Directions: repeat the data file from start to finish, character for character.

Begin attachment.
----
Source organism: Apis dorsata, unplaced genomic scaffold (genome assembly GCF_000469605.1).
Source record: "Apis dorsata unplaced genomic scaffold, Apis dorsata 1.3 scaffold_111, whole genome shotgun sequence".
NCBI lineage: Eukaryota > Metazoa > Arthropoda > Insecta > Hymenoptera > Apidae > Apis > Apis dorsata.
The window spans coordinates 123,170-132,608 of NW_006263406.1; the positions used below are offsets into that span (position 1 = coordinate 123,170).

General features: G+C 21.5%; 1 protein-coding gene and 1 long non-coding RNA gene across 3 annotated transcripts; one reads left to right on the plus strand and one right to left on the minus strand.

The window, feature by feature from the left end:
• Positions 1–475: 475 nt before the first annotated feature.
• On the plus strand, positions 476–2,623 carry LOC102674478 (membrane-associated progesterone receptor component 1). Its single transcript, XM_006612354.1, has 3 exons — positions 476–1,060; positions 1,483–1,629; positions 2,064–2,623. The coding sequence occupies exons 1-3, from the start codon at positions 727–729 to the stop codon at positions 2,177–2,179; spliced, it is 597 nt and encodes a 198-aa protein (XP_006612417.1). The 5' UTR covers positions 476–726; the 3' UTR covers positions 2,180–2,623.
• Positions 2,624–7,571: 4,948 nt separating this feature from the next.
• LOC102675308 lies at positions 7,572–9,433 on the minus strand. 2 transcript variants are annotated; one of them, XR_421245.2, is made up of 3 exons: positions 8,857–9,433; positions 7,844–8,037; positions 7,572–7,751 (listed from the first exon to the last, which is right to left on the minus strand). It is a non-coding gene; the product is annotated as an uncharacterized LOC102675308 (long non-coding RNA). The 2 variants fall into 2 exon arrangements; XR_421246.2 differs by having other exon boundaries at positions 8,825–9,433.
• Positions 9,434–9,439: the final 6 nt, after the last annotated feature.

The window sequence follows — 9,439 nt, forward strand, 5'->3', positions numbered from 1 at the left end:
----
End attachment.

Source organism: Apis dorsata, unplaced genomic scaffold (genome assembly GCF_000469605.1).
Source record: "Apis dorsata unplaced genomic scaffold, Apis dorsata 1.3 scaffold_111, whole genome shotgun sequence".
NCBI lineage: Eukaryota > Metazoa > Arthropoda > Insecta > Hymenoptera > Apidae > Apis > Apis dorsata.
The window spans coordinates 123,170-132,608 of NW_006263406.1; the positions used below are offsets into that span (position 1 = coordinate 123,170).

General features: G+C 21.5%; 1 protein-coding gene and 1 long non-coding RNA gene across 3 annotated transcripts; one reads left to right on the plus strand and one right to left on the minus strand.

The window, feature by feature from the left end:
• Positions 1–475: 475 nt before the first annotated feature.
• On the plus strand, positions 476–2,623 carry LOC102674478 (membrane-associated progesterone receptor component 1). Its single transcript, XM_006612354.1, has 3 exons — positions 476–1,060; positions 1,483–1,629; positions 2,064–2,623. The coding sequence occupies exons 1-3, from the start codon at positions 727–729 to the stop codon at positions 2,177–2,179; spliced, it is 597 nt and encodes a 198-aa protein (XP_006612417.1). The 5' UTR covers positions 476–726; the 3' UTR covers positions 2,180–2,623.
• Positions 2,624–7,571: 4,948 nt separating this feature from the next.
• LOC102675308 lies at positions 7,572–9,433 on the minus strand. 2 transcript variants are annotated; one of them, XR_421245.2, is made up of 3 exons: positions 8,857–9,433; positions 7,844–8,037; positions 7,572–7,751 (listed from the first exon to the last, which is right to left on the minus strand). It is a non-coding gene; the product is annotated as an uncharacterized LOC102675308 (long non-coding RNA). The 2 variants fall into 2 exon arrangements; XR_421246.2 differs by having other exon boundaries at positions 8,825–9,433.
• Positions 9,434–9,439: the final 6 nt, after the last annotated feature.

The window sequence follows — 9,439 nt, forward strand, 5'->3', positions numbered from 1 at the left end: